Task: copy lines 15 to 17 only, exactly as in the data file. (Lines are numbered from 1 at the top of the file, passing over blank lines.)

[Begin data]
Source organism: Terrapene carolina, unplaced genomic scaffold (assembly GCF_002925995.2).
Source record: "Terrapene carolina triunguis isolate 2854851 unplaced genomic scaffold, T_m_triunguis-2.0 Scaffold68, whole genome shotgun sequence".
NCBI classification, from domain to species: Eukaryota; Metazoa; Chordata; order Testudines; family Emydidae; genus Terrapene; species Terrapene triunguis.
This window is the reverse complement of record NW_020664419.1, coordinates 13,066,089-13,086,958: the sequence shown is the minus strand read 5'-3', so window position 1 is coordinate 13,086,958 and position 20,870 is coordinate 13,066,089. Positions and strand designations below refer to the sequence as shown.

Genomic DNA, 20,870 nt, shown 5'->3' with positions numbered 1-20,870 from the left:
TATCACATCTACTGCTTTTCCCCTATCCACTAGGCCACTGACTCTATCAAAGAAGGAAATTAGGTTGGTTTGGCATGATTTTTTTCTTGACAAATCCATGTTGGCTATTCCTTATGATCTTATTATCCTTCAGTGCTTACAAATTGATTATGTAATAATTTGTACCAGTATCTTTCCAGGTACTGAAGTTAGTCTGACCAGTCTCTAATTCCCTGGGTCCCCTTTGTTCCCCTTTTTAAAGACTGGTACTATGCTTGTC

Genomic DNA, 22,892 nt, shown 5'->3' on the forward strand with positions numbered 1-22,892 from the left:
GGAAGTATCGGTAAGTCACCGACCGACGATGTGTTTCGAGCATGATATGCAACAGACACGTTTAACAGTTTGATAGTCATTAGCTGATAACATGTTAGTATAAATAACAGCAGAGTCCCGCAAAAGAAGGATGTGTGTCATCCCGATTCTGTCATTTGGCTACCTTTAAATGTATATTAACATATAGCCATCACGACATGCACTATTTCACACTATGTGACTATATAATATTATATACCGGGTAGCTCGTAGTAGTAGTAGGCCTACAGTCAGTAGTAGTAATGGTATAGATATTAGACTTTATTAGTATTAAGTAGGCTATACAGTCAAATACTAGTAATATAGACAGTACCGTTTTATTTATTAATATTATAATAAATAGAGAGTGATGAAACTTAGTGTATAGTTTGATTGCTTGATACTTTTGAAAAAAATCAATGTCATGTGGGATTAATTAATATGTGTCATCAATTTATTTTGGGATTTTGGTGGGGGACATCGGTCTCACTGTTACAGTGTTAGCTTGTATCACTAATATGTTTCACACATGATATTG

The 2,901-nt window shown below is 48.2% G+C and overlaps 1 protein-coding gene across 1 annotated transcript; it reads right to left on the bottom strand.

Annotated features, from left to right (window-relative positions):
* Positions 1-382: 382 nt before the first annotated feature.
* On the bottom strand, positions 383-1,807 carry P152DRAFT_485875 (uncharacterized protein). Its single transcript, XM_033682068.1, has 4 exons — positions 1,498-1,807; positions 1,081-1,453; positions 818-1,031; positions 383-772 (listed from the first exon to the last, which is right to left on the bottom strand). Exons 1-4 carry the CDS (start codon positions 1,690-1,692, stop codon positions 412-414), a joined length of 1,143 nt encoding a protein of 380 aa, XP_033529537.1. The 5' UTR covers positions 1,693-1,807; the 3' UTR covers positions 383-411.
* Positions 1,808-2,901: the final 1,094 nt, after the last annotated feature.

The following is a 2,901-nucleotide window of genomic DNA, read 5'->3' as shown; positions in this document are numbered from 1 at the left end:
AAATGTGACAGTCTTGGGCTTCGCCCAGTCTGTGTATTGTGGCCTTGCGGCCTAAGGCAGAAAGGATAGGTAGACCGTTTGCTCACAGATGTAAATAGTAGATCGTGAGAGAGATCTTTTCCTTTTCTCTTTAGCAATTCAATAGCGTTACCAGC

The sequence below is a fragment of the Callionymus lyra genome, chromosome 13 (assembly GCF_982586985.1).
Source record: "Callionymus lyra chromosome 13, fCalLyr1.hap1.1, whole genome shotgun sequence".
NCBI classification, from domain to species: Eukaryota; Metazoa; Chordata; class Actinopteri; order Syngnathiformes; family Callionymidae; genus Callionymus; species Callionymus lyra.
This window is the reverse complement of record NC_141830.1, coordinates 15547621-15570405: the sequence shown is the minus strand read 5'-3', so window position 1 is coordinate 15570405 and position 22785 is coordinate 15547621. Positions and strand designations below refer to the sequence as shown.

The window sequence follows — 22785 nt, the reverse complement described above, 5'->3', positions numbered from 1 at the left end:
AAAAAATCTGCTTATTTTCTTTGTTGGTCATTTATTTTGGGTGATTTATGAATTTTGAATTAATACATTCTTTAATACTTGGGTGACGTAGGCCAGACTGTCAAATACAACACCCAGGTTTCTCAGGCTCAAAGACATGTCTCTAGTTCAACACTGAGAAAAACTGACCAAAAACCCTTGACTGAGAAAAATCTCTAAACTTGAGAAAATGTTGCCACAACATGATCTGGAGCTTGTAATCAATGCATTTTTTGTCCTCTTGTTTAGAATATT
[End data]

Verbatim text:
AAATGTGACAGTCTTGGGCTTCGCCCAGTCTGTGTATTGTGGCCTTGCGGCCTAAGGCAGAAAGGATAGGTAGACCGTTTGCTCACAGATGTAAATAGTAGATCGTGAGAGAGATCTTTTCCTTTTCTCTTTAGCAATTCAATAGCGTTACCAGC

The sequence below is a fragment of the Callionymus lyra genome, chromosome 13 (assembly GCF_982586985.1).
Source record: "Callionymus lyra chromosome 13, fCalLyr1.hap1.1, whole genome shotgun sequence".